CLARKSDALE BLUESMAN'S HOUSE BURNS: Clarksdale-born Robert "Bilbo" Walker's house in his adopted home of Bakersfield, CA, burned to the ground on Monday evening, July 20th, 2009, while he was back home in Mississippi performing and visiting family. It was a complete loss estimated to be $85,000 according to the local fire dept. (27 firefighters worked the blaze.)
Cards and donations may be sent in Robert Walker's name to: Bertha Partee, attn. Robert Walker, 1581 Alan Drive, Clarksdale, MS 38614. Bilbo Walker has recorded albums for the Rooster Blues and Fedora Records labels and was featured in the recent documentary "M for Mississippi." He will perform at Red's Lounge on Aug 6, Sarah's Kitchen on Aug 7 and Do Drop Inn (Shelby, MS) on Aug 8 and 9.
Robert "Bilbo" Walker
Birthdate - February 19, 1937Birthplace - Outside of Clarksdale, MS Current Residence - CA Robert Walker is a bluesman, he's a rocker, he sings country, he'll even throw in a bluegrass number just to see what happens. He dresses like Liberace, plays guitar like Chuck Berry and his flamboyant style has made him notorious.
He's spent his time paying his dues. He played the clubs in Chicago, the jooks in Mississippi, and road houses up and down the "Blues Highway". Then he took his music to California and started all over again. He loved California so much that he finally moved there. He never forgets his roots though and every few months he packs up his retinue of friends, family, and musicians and makes the 2000 mile trip from California back to Mississippi.
You always know when Robert Walker has arrived in town because it is guaranteed to be a traffic stopping entrance. Whether its an old grayhound bus he's revamped into a Walker mobile or a truck he's temporarily painted up to show who's on board it's guaranteed to be attention getting and as flamboyant as the man who drives her.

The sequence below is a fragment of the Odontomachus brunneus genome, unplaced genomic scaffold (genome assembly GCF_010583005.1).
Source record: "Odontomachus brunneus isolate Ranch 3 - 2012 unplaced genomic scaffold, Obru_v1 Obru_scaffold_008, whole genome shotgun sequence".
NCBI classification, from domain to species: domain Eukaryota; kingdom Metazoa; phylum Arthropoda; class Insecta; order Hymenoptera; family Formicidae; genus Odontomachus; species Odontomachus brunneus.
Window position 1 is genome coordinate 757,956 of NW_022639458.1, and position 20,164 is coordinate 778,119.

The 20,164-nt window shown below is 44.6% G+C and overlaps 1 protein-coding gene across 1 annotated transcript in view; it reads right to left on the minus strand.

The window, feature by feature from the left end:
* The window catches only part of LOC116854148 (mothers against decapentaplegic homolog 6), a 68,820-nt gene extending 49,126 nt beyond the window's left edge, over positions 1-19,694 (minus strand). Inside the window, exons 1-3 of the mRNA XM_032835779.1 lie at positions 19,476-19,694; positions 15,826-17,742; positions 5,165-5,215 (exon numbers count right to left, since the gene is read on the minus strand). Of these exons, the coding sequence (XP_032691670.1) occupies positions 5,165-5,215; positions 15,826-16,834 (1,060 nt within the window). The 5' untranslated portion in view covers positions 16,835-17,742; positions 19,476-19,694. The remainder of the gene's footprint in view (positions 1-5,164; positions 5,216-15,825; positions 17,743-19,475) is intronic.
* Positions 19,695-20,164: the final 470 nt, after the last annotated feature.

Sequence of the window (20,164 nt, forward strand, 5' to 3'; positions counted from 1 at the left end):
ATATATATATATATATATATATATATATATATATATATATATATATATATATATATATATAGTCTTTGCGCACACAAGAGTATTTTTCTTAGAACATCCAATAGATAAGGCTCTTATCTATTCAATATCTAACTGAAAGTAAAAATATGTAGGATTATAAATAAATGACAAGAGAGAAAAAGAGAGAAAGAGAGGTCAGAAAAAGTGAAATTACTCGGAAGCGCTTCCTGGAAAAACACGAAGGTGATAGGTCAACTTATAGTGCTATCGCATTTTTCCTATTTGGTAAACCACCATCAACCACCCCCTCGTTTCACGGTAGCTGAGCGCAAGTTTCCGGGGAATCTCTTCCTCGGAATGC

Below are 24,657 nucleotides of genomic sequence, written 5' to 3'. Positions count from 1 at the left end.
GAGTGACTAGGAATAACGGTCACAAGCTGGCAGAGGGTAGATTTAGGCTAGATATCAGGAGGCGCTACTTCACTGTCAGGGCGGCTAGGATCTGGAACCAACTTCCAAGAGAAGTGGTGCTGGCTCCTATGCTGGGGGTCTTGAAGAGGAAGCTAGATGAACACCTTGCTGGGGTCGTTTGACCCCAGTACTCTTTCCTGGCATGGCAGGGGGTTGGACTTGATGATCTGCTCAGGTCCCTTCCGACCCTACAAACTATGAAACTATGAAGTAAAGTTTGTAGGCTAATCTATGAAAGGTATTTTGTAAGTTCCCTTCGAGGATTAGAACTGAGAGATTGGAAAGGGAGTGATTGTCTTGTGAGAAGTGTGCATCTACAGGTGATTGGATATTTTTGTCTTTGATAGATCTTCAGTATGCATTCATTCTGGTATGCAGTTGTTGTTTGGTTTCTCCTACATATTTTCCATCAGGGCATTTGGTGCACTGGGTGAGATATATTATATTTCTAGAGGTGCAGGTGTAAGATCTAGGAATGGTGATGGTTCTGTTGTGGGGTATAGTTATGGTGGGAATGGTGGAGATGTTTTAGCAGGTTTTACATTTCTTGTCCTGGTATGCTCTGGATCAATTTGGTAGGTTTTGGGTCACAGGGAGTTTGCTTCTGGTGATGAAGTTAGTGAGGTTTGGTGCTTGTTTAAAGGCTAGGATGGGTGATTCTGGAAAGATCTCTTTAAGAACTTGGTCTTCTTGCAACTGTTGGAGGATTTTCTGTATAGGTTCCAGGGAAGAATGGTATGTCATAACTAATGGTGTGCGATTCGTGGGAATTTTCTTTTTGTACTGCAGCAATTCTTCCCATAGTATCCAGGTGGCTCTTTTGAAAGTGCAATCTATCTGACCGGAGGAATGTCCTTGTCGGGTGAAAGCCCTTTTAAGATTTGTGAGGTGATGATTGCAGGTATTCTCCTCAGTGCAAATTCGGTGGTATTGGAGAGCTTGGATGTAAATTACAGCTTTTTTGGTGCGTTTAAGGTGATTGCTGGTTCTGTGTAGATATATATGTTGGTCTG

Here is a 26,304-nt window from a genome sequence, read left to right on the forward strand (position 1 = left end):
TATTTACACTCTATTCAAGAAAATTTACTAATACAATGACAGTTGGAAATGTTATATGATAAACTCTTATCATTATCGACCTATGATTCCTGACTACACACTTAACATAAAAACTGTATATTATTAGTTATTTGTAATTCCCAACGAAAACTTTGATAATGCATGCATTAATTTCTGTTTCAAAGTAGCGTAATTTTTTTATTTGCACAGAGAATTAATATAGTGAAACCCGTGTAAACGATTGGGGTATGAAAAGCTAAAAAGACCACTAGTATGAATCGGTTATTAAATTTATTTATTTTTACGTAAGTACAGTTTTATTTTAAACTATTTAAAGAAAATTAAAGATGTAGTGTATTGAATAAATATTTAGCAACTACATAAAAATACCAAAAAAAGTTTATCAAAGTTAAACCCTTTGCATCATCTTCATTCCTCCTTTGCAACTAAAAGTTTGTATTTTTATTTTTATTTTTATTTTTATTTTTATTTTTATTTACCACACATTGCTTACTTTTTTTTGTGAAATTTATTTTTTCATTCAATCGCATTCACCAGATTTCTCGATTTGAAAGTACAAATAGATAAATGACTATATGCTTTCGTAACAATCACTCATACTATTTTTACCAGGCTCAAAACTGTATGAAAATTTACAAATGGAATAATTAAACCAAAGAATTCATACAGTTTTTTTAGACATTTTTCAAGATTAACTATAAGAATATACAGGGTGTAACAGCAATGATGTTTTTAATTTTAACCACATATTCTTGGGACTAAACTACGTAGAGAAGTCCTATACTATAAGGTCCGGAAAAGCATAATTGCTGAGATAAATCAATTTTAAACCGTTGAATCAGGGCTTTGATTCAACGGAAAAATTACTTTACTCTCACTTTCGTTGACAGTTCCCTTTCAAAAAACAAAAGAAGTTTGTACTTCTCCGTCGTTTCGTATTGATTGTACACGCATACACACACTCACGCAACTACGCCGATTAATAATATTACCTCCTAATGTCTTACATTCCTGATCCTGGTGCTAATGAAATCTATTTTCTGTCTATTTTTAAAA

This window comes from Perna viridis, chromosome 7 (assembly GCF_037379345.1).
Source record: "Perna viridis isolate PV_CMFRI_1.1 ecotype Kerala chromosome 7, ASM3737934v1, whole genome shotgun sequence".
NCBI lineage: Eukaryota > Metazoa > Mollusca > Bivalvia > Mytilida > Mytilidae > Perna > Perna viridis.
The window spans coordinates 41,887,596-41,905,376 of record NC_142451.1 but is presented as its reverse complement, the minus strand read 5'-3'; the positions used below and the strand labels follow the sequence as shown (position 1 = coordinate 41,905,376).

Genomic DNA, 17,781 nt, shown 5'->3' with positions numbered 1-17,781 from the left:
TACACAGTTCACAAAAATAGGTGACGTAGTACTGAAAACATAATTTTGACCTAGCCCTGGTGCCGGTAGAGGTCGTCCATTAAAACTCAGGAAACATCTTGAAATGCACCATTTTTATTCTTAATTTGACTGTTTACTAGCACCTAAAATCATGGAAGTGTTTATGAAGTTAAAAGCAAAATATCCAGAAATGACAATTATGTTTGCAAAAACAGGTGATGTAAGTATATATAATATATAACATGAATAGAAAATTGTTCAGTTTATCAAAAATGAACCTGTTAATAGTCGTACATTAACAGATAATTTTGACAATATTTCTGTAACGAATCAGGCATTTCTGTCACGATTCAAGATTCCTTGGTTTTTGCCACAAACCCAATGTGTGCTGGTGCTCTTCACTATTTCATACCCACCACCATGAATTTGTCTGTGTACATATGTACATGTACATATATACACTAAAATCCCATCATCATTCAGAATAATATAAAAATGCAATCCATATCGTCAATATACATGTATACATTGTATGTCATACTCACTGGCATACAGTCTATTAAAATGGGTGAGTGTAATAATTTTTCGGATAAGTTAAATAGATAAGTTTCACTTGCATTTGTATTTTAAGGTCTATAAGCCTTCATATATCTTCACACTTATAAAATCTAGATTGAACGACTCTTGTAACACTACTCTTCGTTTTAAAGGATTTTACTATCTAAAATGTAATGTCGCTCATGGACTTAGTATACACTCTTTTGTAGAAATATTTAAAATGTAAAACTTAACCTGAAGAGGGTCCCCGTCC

His stage performances are full of energy, he dances, prances, and revs up the audience. Whenever he comes to town the jooks are going to be hopping. So if you are traveling through Bobo, Mississippi some evening and you see a large crowd of people going into Thompson Grocery stop and see if Robert "Bilbo" Walker is in town. Then prepare yourself for some Blues.
WHITE PLAINS, N.Y. – Guitar legend Les Paul died today. The guitarist and inventor changed the course of music with the electric guitar and multitrack recording.He also had a string of hits, many with wife Mary Ford. He was 94.According to Gibson Guitar, Paul died of complications from pneumonia at White Plains Hospital. His family and friends were by his side.
He had been hospitalized in February 2006 when he learned he won two Grammys for an album he released after his 90th birthday, "Les Paul & Friends: American Made, World Played.""I feel like a condemned building with a new flagpole on it," he joked.As an inventor, Paul helped bring about the rise of rock 'n' roll and multitrack recording, which enables artists to record different instruments at different times, sing harmony with themselves, and then carefully balance the "tracks" in the finished recording.
With Ford, his wife from 1949 to 1962, he earned 36 gold records and 11 No. 1 pop hits, including "Vaya Con Dios," "How High the Moon," "Nola" and "Lover." Many of their songs used overdubbing techniques that Paul the inventor had helped develop."I could take my Mary and make her three, six, nine, 12, as many voices as I wished," he recalled. "This is quite an asset." The overdubbing technique was highly influential on later recording artists such as the Carpenters.
The use of electric guitar gained popularity in the mid-to-late 1940s, and then exploded with the advent of rock the 1950s."Suddenly, it was recognized that power was a very important part of music," Paul once said. "To have the dynamics, to have the way of expressing yourself beyond the normal limits of an unamplified instrument, was incredible.